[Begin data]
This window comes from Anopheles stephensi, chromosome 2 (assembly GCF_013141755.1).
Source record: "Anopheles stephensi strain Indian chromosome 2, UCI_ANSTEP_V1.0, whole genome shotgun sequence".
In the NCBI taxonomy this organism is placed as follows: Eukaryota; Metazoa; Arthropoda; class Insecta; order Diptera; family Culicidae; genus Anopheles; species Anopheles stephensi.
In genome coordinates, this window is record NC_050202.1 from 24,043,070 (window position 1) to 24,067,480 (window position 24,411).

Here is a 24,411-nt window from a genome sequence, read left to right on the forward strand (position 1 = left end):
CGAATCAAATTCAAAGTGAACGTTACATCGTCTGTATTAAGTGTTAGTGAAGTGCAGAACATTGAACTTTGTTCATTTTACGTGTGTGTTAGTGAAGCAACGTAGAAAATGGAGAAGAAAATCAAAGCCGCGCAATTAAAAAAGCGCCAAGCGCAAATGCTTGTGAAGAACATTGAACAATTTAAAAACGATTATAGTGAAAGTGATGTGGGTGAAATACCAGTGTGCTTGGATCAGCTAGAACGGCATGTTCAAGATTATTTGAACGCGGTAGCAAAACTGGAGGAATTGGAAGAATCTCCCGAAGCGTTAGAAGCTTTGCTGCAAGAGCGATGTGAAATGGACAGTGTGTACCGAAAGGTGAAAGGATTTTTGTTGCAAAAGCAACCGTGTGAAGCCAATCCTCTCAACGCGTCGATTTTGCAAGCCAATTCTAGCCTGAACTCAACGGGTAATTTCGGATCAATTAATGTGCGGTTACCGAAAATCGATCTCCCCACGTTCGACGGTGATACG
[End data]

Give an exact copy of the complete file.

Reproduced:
This window comes from Anopheles stephensi, chromosome 2 (assembly GCF_013141755.1).
Source record: "Anopheles stephensi strain Indian chromosome 2, UCI_ANSTEP_V1.0, whole genome shotgun sequence".
In the NCBI taxonomy this organism is placed as follows: Eukaryota; Metazoa; Arthropoda; class Insecta; order Diptera; family Culicidae; genus Anopheles; species Anopheles stephensi.
In genome coordinates, this window is record NC_050202.1 from 24,043,070 (window position 1) to 24,067,480 (window position 24,411).

Here is a 24,411-nt window from a genome sequence, read left to right on the forward strand (position 1 = left end):
CGAATCAAATTCAAAGTGAACGTTACATCGTCTGTATTAAGTGTTAGTGAAGTGCAGAACATTGAACTTTGTTCATTTTACGTGTGTGTTAGTGAAGCAACGTAGAAAATGGAGAAGAAAATCAAAGCCGCGCAATTAAAAAAGCGCCAAGCGCAAATGCTTGTGAAGAACATTGAACAATTTAAAAACGATTATAGTGAAAGTGATGTGGGTGAAATACCAGTGTGCTTGGATCAGCTAGAACGGCATGTTCAAGATTATTTGAACGCGGTAGCAAAACTGGAGGAATTGGAAGAATCTCCCGAAGCGTTAGAAGCTTTGCTGCAAGAGCGATGTGAAATGGACAGTGTGTACCGAAAGGTGAAAGGATTTTTGTTGCAAAAGCAACCGTGTGAAGCCAATCCTCTCAACGCGTCGATTTTGCAAGCCAATTCTAGCCTGAACTCAACGGGTAATTTCGGATCAATTAATGTGCGGTTACCGAAAATCGATCTCCCCACGTTCGACGGTGATACG